The Secret War That Saved the Land of Israel from the Nazis

Several times over the course of World War II, the Wehrmacht came dangerously close to overrunning the borders of Mandatory Palestine. In a new book, Gershon Gorenberg tells the story of Britain’s clandestine efforts to keep Hitler’s forces out of the Middle East. Amy Spiro writes:

As [Gorenberg] recounts in the 482-page book, there were moments in the early years of the war when “very suddenly it seemed that the Nazis could come from the west through Egypt, or the north through Syria, or from the air,” bringing them straight to the borders of Mandatory Palestine and its hundreds of thousands of Jews.

At the heart of [the book] are the men and women who spent the war not on the battlefront, but far in the background, tracing, intercepting, and cracking encrypted messages to gather the intelligence that enabled Allied forces to halt the Nazi invasion of the Middle East. Much of the action in the book focuses on Bletchley Park, a sprawling mansion in the English countryside that housed the top-secret British efforts to seize and decode Nazi missives.

It is not widely known, Gorenberg posited, “the extent to which people during that period really expected the Nazis to invade at any moment.”

Gorenberg’s book is chock-full of stories and anecdotes that may come as a surprise even to avid consumers of history of both World War II and the Middle East. In 1940, for example, Italy carried out a series of bombing raids on Tel Aviv and Haifa, killing more than 200 people. And the former IDF chief of staff Moshe Dayan received his iconic eye patch after losing his sight in a 1941 battle against Vichy French forces in Lebanon.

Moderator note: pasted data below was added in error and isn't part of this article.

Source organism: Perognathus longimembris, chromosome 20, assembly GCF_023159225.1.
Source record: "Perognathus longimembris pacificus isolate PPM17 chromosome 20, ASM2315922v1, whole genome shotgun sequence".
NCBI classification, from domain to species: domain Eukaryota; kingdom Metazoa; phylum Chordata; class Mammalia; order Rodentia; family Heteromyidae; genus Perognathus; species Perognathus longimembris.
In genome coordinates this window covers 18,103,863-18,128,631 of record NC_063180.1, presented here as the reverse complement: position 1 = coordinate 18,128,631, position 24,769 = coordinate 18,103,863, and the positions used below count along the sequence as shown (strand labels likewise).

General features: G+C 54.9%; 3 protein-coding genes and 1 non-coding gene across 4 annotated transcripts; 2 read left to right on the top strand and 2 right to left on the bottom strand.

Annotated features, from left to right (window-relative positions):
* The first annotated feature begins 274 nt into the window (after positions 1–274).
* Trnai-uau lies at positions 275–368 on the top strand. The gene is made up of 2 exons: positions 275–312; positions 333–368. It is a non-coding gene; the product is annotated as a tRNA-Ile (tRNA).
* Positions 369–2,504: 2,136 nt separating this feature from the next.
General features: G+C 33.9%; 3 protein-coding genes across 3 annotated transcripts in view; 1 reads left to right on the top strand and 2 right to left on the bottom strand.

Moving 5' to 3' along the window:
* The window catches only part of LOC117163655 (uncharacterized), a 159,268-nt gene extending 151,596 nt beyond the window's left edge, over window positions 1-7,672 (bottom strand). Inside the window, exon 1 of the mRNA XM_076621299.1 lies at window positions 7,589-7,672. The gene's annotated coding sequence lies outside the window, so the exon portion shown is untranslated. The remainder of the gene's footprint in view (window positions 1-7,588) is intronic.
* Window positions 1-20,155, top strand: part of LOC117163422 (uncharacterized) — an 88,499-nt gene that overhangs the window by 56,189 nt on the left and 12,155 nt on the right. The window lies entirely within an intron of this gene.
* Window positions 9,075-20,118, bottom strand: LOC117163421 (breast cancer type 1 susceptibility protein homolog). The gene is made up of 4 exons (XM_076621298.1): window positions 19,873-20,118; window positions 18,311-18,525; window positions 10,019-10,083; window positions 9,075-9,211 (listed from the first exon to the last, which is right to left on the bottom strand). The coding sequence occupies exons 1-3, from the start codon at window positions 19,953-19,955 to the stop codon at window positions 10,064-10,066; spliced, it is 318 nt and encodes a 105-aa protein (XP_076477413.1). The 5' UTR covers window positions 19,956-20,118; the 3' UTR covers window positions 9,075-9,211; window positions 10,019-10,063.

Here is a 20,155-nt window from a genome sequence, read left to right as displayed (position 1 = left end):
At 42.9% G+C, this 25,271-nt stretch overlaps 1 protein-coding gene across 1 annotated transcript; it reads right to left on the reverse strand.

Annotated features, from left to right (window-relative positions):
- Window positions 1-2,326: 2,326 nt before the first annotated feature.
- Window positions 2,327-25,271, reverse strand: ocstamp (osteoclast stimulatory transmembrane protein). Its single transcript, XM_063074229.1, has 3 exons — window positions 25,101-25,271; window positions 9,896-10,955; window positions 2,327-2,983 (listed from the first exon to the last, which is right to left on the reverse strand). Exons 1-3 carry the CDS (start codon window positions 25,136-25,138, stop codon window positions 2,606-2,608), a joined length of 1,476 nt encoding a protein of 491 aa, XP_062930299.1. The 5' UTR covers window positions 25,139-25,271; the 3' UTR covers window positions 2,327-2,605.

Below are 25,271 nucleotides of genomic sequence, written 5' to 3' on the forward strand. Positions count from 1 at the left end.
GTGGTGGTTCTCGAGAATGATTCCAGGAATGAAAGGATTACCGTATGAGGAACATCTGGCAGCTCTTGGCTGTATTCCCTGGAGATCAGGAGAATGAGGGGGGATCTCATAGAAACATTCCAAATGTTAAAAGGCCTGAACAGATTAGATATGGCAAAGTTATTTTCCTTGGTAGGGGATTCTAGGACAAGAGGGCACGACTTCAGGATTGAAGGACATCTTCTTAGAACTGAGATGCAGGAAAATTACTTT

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More about: History of Zionism, Mandate Palestine, Moshe Dayan, World War II

 

UN Peacekeepers in Lebanon Risk Their Lives, but Still May Do More Harm Than Good

Jan. 27 2023

Last month an Irish member of the UN Interim Force in Lebanon (UNIFIL) was killed by Hizballah guerrillas who opened fire on his vehicle. To David Schenker, it is likely the peacekeeper was “assassinated” to send “a clear message of Hizballah’s growing hostility toward UNIFIL.” The peacekeeping force has had a presence in south Lebanon since 1978, serving first to maintain calm between Israel and the PLO, and later between Israel and Hizballah. But, Schenker explains, it seems to be accomplishing little in that regard:

In its biannual reports to the Security Council, UNIFIL openly concedes its failure to interdict weapons destined for Hizballah. While the contingent acknowledges allegations of “arms transfers to non-state actors” in Lebanon, i.e., Hizballah, UNIFIL says it’s “not in a position to substantiate” them. Given how ubiquitous UN peacekeepers are in the Hizballah heartland, this perennial failure to observe—let alone appropriate—even a single weapons delivery is a fair measure of the utter failure of UNIFIL’s mission. Regardless, Washington continues to pour hundreds of millions of dollars into this failed enterprise, and its local partner, the Lebanese Armed Forces.

Since 2006, UNIFIL patrols have periodically been subjected to Hizballah roadside bombs in what quickly proved to be a successful effort to discourage the organization proactively from executing its charge. In recent years, though, UN peacekeepers have increasingly been targeted by the terror organization that runs Lebanon, and which tightly controls the region that UNIFIL was set up to secure. The latest UN reports tell a harrowing story of a spike in the pattern of harassment and assaults on the force. . . .

Four decades on, UNIFIL’s mission has clearly become untenable. Not only is the organization ineffective, its deployment serves as a key driver of the economy in south Lebanon, employing and sustaining Hizballah’s supporters and constituents. At $500 million a year—$125 million of which is paid by Washington—the deployment is also expensive. Already, the force is in harm’s way, and during the inevitable next war between Israel and Hizballah, this 10,000-strong contingent will provide the militia with an impressive human shield.

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More about: Hizballah, Lebanon, Peacekeepers, U.S. Foreign policy